Overall tips if you want to date in Japan: 1. Dress the part. Looks are very important in Japan. Hair, makeup, clothing style – the whole ensemble seems to matter to men a lot more in Japan than in America. You don’t have to “dress Japanese,” but do take care of your hygiene and style. Ditch the sweatpants, jeans, and band T- shirts.
But you don’t have to “dress Japanese.” You can have your own style. Don’t try to pretend to be something you’re not. Some guys prefer the super- frilly or cutesy style, some don’t.
I can’t make any generalizations about Japanese men – because everyone is different. You also don’t have to “act Japanese.” If he wanted to date a Japanese girl, he would. Be yourself. 4. It’s ok to make the first move.
Don’t push him to commit to fast. A lot of couples I know have interesting dating stories. What I mean by that is that the man thought they had been dating (exclusively) for a month and a half, while the girl thought they were just friends. Some couples move very quickly in Japan; others don’t. So don’t push your man to commit to a “Facebook Official” relationship before he is ready.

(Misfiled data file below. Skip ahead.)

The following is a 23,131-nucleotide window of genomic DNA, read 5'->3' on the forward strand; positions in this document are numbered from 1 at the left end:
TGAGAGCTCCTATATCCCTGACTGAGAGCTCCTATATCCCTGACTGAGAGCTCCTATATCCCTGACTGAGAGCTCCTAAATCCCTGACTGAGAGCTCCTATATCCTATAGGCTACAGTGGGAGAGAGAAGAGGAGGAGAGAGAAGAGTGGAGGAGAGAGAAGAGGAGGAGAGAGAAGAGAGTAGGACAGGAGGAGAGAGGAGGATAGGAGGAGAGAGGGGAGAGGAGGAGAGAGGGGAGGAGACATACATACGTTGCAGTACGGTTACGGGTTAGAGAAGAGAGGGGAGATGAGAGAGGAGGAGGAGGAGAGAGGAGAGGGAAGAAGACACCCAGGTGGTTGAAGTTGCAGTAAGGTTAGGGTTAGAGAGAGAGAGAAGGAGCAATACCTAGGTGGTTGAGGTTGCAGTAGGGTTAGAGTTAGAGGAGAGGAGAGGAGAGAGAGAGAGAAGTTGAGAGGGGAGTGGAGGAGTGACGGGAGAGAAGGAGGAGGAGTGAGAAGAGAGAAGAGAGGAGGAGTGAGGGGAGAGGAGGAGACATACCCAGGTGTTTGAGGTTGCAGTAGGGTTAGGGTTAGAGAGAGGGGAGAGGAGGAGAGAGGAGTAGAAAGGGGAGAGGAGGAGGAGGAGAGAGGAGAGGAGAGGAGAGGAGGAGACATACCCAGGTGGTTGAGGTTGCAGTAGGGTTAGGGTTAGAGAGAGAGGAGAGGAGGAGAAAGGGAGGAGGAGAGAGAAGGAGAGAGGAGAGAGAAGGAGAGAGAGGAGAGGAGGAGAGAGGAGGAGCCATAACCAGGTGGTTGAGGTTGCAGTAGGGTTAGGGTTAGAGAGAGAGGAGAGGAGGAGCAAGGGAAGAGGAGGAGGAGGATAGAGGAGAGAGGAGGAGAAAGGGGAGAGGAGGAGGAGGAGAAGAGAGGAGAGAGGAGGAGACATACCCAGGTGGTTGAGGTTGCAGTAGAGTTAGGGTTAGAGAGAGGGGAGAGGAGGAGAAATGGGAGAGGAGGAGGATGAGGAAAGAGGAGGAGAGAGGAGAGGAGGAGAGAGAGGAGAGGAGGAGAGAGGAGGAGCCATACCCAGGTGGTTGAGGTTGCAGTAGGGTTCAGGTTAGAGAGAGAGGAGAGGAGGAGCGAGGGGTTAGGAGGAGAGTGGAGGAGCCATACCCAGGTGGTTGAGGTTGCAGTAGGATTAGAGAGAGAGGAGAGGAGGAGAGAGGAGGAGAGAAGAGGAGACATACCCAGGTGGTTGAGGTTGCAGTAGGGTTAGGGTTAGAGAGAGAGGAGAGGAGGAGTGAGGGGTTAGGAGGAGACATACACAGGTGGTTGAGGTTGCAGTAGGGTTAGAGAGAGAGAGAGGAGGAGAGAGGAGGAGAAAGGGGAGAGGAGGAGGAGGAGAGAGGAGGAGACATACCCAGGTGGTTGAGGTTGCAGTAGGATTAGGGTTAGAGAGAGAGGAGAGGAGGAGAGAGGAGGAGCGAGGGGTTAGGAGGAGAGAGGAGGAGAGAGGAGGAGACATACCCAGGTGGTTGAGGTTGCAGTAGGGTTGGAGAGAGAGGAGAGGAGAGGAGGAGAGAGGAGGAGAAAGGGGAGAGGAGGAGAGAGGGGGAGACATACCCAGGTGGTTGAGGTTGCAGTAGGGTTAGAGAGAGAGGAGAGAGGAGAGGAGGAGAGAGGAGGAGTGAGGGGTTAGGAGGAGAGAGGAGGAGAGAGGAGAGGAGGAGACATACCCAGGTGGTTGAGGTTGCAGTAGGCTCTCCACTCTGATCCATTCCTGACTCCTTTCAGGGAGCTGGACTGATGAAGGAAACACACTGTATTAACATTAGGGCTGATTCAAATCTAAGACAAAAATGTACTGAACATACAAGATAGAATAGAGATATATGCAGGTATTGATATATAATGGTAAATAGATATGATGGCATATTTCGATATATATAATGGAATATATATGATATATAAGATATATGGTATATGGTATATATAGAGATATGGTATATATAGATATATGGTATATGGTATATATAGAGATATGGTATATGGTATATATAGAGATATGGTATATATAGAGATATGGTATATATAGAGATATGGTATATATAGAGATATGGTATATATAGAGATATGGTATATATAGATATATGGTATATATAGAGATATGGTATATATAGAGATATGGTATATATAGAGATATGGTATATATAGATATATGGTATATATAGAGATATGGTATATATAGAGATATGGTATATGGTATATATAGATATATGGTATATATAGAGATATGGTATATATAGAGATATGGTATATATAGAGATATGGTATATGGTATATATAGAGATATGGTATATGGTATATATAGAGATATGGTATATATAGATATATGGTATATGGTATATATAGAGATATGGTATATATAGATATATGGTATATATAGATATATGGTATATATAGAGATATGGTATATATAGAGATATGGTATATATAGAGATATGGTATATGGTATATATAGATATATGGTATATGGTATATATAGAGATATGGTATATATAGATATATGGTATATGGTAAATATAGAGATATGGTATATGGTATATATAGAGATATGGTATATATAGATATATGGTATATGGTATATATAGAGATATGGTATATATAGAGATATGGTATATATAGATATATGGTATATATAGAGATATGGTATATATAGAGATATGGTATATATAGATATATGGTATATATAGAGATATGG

Also, breaking up in Japan is a lot different than in Western countries. Often, you won’t even know you’re being dumped until it’s too late (and/or you’ve been “broken up” according to him for 3 weeks). You don’t have to meet his friends/family.
That’s a pretty big step in Japan. It can take girls (even me) nearly a year of dating before meeting the parents. Some people are shy about that kind of thing; others aren’t. Tengo Suenio read more. Understand that you will have all sorts of communication and cultural problems. Arguing isn’t bad – it just means you still have things to learn about each other. Arguing in America is very different than arguing in Japan – it’s one of the hardest hurdles my husband and I have dealt with.
Have fun! If it’s not fun, break up and try again. You don’t “owe” them anything. You need to take care of you.